Interview by Jason Williams
Long Island, New York death metal group Internal Bleeding has been in existence since 1991, and they are known as the ‘Gods of slam’, for injecting an unmistakable element of groove and slam into the genre they loved most as young aspiring musicians. In 2017, they are still going strong despite having recently undergone a change in vocalist, and the sudden and tragic passing of drummer Bill Toley, who died in April this year while on his day job as firefighter. Internal Bleeding recently concluded a North American tour as support act to Vader, and after the Santa Ana show at Malone’s on June 5th, our writer Jason Williams sat down with guitarist and founding member Chris Pervelis for a very open, honest chat about a variety of topics. Read it below.
There were a lot of issues outside the show on Monday at Malone’s, with the bus breaking down in Arizona. But it panned out to be an epic evening and excellent crowd response as well. I believe this is your first tour since the 2014 tour with Suffocation and Kataklysm. How would you describe the reception from the fans on this current tour?
Oh, it’s been absolutely amazing. Not only lot of long time IB fans coming out to the shows, but we’ve been gathering a lot of new fans, which is great. Selling a lot of merchandise, selling a lot of CDs, and just being complimented all around for our real intense, really fun nature, which we try to do. We try not to take ourselves too seriously, but really try to make everything fun. Everybody has a million problems in their life, come out, have some fun and let’s fucking rage, and have a good time, you know? We’re getting a lot of compliments for that, and I’m really happy that we can spread our music and our particular sound to the country, it’s real good and super excited about it.
The 2014 tour I mentioned, that was one of your first tours in many, many years. What was the initial anticipation for Internal Bleeding on that tour? Did you believe people would remember the band from the older days, or being on a tour with Suffocation would help the band’s exposure?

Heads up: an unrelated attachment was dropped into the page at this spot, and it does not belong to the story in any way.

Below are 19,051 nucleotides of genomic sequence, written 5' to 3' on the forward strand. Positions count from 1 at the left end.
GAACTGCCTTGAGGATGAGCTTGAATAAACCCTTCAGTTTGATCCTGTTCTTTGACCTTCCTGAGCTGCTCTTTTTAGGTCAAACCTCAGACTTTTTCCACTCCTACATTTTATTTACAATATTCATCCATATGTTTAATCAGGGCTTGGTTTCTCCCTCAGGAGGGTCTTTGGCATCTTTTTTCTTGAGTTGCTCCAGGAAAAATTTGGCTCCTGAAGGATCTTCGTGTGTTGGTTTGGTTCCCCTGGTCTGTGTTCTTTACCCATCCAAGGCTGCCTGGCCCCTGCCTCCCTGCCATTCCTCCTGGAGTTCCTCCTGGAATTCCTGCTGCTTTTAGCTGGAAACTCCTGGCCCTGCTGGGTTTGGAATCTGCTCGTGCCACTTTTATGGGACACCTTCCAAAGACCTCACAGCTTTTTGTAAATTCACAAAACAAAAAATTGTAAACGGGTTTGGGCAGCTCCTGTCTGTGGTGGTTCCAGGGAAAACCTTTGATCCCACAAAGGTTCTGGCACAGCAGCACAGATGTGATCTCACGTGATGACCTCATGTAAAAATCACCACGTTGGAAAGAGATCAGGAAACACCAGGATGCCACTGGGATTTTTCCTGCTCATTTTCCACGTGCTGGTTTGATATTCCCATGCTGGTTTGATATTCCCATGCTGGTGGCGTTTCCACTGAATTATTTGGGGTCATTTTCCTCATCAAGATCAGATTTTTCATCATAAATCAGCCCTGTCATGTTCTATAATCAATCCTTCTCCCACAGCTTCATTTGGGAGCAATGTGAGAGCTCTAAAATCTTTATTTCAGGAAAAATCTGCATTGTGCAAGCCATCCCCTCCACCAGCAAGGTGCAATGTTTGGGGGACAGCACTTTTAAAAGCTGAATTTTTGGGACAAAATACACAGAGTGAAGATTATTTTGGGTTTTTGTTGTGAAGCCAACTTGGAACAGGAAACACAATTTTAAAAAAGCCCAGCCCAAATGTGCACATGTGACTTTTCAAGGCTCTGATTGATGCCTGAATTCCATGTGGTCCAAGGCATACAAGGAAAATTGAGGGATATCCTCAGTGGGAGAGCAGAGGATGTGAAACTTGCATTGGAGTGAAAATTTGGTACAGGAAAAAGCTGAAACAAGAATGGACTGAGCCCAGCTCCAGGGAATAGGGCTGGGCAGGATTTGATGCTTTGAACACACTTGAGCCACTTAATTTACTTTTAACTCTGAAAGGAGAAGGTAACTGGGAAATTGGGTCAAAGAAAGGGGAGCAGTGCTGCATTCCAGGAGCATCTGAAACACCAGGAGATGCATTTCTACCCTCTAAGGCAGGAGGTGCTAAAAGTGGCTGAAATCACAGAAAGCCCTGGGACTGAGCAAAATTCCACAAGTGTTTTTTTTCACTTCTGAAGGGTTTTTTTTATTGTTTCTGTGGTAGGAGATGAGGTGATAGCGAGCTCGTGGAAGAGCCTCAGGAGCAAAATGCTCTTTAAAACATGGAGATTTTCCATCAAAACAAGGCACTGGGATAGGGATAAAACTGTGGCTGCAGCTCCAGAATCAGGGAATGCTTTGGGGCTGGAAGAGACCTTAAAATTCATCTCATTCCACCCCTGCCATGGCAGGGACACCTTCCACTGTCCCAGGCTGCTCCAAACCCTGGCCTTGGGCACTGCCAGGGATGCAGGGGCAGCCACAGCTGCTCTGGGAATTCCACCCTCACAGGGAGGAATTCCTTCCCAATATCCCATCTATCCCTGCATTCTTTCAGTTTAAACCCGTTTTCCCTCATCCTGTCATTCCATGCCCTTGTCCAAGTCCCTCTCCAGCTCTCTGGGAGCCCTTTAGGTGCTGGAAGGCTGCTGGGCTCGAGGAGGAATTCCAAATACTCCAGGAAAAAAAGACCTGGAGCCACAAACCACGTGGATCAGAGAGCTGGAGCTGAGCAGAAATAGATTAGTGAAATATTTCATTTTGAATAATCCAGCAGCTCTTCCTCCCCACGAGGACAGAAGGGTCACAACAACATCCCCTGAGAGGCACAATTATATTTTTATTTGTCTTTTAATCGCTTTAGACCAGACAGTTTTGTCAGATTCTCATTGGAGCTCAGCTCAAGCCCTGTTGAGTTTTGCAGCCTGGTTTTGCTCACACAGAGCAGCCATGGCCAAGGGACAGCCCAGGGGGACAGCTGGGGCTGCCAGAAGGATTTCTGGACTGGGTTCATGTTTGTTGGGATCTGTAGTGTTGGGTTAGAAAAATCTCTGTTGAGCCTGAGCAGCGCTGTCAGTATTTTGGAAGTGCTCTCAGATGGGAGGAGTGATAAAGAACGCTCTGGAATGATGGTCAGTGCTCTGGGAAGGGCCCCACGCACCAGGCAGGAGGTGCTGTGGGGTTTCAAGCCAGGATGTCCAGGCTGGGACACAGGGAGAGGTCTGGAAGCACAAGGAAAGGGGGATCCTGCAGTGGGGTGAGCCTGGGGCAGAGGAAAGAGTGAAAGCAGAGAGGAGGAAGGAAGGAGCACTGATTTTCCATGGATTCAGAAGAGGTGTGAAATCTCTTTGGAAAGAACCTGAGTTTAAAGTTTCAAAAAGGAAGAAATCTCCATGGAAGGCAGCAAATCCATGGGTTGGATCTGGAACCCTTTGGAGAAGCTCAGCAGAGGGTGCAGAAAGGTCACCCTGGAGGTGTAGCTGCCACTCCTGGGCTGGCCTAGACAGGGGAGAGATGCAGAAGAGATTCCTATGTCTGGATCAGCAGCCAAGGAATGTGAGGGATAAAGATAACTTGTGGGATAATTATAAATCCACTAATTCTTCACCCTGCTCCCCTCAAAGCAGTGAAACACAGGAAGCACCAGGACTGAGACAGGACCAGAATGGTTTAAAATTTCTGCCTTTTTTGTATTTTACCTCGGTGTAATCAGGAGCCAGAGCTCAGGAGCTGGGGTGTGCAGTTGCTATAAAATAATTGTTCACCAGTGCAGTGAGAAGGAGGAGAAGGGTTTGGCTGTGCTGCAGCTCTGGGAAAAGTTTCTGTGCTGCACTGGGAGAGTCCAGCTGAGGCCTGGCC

You know, that’s a great question. Our first real tour was in ’96, with Six Feet Under and Immolation. That tour really set a fan base, and then we didn’t tour again really until that Suffocation tour you mentioned. And that really did a lot of good for us. It really cemented us again with our old fans, and it really did introduce us to a lot of new fans. I always say there’s the underground bands, and then there’s the bands that are little above the underground. So a band like Suffocation, and Kataklysm, who have had larger labels, and far more exposure than us, who are I would say, a top underground band, but you know never got through the underground. So we kind of peeked our head above it, you know? It increased our fanbase. Just talking to a lot of fans, they remembered us from the Suffocation tour, so it made a big deal. I can feel the multiplying effect of all the work that we’re doing, I can feel it. It’s real good, and a wonderful tour for us. We’re also best buds with Suffocation, so it was like going out on the road with family. We didn’t get crap on that tour, we barely had any food, or barely had anything, and the guys in Suffo really stepped up, and literally took everything out of their room, and gave it to us. To eat, to survive on the road, it was a real great tour for us.
From the ’96 tour you were talking about, there was a real downtime between albums. Was Internal Bleeding technically broken up, or more on a longer hiatus? What were the causes for the band’s time off from the scene? Suffocation went through the same from 1998 to 2002, so was it the same for this band?